Join the professional body, the Ontario Professional Foresters Association, and if possible other membership organizations such as the International Society of Arboricultural, or the Ontario Urban Forest Council. Most organize conferences and meetings and publish newsletters and e-News bulletins, which help you find out about jobs, access academic literature and learn about career development opportunities.

  1. Embrace life-long learning

Some jobs require additional professional training and qualifications. For example, consultancy work may need dedicated species licenses or professional qualifications (i.e. RPF) whilst a job in research will almost certainly demand an MSc or PhD. More generally, it is now accepted that life-long learning is a key requirement of professional practice, so take advantage of training courses that develop your expertise. Keep a portfolio containing relevant certificates and qualifications to evidence your commitment to continuing education. There are excellent advanced training opportunities overseas. Universities in Europe, the United States and Canada offer excellent programs in professional and scientific disciplines allied to forestry, tree biology, arboriculture and urban forestry. Funding will often follow a strong CV and good academic record (First or Upper Second Honours degree is normally expected). Travelling to learn will give you fresh perspectives and enhance your long-term employment prospects. Travelling to gain work experience is also an excellent option – but make sure you get the correct visas and work permits organized before you go. Research and plan early to secure funding for your chosen course. The following websites offer valuable career advice and information:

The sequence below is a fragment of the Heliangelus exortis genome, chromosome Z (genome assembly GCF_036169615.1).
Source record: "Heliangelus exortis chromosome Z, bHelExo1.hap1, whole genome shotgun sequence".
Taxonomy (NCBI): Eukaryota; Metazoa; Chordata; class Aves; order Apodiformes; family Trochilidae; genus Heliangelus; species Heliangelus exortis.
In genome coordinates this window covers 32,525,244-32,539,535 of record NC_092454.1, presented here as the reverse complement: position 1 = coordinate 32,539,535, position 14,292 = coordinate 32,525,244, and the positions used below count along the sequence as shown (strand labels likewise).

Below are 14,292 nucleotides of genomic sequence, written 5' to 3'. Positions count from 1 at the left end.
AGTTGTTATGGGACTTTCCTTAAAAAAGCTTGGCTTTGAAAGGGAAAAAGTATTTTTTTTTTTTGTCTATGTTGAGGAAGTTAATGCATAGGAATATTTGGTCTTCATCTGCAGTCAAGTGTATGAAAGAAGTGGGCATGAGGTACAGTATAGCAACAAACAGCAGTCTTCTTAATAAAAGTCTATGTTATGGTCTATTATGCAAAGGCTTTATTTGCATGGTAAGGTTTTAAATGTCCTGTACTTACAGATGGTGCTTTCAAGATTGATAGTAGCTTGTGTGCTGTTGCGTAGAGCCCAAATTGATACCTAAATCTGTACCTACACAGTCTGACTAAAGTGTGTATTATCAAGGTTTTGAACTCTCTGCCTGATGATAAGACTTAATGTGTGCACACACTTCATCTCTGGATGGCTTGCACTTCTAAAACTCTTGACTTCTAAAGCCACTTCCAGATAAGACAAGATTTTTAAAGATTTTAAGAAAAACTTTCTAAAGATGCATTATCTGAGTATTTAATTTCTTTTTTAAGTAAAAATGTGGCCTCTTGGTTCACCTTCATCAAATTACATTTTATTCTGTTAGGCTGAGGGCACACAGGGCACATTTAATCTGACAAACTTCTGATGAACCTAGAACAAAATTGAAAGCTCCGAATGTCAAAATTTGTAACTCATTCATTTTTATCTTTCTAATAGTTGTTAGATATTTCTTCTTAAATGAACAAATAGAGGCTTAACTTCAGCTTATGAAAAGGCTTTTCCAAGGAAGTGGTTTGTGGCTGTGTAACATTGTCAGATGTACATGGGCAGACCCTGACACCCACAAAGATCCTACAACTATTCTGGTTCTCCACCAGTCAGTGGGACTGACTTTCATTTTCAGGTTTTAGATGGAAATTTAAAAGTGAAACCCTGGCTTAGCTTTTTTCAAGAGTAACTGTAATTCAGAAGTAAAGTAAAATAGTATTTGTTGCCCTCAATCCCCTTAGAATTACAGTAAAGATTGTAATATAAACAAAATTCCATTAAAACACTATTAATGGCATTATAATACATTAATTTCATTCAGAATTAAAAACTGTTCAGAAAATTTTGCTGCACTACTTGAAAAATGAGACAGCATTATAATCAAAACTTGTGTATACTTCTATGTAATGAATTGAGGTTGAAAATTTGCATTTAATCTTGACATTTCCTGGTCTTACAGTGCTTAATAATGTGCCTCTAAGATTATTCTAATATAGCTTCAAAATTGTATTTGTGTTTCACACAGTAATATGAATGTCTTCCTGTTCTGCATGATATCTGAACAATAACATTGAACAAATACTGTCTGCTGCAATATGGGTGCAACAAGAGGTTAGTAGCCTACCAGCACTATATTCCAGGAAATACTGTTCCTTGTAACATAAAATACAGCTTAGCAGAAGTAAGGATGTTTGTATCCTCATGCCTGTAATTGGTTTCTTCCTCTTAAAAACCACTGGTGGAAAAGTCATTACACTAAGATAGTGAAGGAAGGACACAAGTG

Final thoughts

My top 10 tips are tried and tested techniques that can be applied to almost any profession. The path to success is best summarized in three points:

  1. Knowledge and technical competency
  2. Commitment and perseverance
  3. Passion and engagement with your chosen discipline.